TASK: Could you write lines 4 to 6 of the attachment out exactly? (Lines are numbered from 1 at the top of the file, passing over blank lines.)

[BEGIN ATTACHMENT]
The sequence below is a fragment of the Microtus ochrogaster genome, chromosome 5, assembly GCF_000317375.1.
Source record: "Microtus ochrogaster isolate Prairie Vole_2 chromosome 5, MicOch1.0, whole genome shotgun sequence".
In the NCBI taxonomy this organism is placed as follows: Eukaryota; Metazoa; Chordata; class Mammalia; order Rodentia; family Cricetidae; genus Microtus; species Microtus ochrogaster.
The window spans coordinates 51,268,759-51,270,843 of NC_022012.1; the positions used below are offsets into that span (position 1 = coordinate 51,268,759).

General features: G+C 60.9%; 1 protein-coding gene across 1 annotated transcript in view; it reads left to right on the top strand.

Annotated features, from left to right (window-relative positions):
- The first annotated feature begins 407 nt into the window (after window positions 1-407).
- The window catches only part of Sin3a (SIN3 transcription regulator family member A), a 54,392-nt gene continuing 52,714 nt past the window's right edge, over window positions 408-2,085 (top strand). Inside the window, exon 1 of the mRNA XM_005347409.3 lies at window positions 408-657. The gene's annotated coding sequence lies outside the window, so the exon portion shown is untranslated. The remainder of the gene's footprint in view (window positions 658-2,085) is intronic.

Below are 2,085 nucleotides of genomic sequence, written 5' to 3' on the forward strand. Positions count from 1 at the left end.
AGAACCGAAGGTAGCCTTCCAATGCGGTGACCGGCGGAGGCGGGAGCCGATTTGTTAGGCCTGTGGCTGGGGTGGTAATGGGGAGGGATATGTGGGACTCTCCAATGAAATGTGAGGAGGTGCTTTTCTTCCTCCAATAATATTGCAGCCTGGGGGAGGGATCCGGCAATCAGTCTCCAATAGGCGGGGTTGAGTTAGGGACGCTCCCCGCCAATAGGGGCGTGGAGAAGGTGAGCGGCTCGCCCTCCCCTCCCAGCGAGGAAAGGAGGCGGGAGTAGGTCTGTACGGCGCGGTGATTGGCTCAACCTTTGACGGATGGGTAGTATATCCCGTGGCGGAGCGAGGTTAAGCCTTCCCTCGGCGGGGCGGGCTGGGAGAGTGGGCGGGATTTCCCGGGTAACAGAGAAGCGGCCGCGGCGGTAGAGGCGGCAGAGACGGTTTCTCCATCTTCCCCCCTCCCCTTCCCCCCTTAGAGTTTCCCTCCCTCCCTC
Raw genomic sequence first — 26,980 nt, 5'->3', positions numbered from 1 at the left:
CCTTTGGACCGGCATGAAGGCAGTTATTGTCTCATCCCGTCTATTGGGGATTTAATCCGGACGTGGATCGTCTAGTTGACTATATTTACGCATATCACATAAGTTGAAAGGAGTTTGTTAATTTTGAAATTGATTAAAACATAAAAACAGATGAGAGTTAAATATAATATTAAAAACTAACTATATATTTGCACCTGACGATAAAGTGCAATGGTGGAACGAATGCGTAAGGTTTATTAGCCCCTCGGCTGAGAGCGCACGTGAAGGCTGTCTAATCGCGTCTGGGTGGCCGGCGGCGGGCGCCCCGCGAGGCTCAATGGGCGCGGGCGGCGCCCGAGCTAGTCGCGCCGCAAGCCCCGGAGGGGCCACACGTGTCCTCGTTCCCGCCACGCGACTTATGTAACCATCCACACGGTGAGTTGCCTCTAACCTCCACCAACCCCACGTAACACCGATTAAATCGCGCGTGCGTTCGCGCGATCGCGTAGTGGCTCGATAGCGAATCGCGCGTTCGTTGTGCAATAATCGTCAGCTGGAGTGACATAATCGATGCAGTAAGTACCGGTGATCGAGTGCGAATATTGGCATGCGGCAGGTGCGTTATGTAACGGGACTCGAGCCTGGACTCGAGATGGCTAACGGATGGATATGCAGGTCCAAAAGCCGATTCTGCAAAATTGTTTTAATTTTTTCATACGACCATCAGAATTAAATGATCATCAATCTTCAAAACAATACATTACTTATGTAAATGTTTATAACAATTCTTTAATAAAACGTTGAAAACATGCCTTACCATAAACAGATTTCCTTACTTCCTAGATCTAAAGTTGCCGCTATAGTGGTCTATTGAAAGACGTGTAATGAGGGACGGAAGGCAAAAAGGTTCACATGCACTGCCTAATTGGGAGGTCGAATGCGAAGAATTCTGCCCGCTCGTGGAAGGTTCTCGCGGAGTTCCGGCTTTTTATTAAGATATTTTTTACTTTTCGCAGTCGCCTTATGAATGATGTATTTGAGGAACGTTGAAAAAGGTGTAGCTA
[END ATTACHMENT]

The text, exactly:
The window spans coordinates 51,268,759-51,270,843 of NC_022012.1; the positions used below are offsets into that span (position 1 = coordinate 51,268,759).

General features: G+C 60.9%; 1 protein-coding gene across 1 annotated transcript in view; it reads left to right on the top strand.

Annotated features, from left to right (window-relative positions):